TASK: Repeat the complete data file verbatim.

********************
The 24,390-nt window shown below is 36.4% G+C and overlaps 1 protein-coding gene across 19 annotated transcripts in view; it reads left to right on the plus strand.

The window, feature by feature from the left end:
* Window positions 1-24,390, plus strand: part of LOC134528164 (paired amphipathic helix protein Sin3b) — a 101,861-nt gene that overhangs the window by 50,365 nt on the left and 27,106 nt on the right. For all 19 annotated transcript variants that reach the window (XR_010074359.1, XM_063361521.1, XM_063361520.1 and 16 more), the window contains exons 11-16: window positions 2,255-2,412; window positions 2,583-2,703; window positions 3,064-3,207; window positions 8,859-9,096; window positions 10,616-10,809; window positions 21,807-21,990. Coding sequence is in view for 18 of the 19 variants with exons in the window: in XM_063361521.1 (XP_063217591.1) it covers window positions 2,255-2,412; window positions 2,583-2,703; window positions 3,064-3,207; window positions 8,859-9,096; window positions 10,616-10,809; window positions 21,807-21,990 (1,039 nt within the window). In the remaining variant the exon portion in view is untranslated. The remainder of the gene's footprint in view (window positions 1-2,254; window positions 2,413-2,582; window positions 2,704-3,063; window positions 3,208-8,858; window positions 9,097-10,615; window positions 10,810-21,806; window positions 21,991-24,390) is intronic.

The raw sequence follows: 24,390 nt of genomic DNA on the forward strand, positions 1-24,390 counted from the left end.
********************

The 24,390-nt window shown below is 36.4% G+C and overlaps 1 protein-coding gene across 19 annotated transcripts in view; it reads left to right on the plus strand.

The window, feature by feature from the left end:
* Window positions 1-24,390, plus strand: part of LOC134528164 (paired amphipathic helix protein Sin3b) — a 101,861-nt gene that overhangs the window by 50,365 nt on the left and 27,106 nt on the right. For all 19 annotated transcript variants that reach the window (XR_010074359.1, XM_063361521.1, XM_063361520.1 and 16 more), the window contains exons 11-16: window positions 2,255-2,412; window positions 2,583-2,703; window positions 3,064-3,207; window positions 8,859-9,096; window positions 10,616-10,809; window positions 21,807-21,990. Coding sequence is in view for 18 of the 19 variants with exons in the window: in XM_063361521.1 (XP_063217591.1) it covers window positions 2,255-2,412; window positions 2,583-2,703; window positions 3,064-3,207; window positions 8,859-9,096; window positions 10,616-10,809; window positions 21,807-21,990 (1,039 nt within the window). In the remaining variant the exon portion in view is untranslated. The remainder of the gene's footprint in view (window positions 1-2,254; window positions 2,413-2,582; window positions 2,704-3,063; window positions 3,208-8,858; window positions 9,097-10,615; window positions 10,810-21,806; window positions 21,991-24,390) is intronic.

The raw sequence follows: 24,390 nt of genomic DNA on the forward strand, positions 1-24,390 counted from the left end.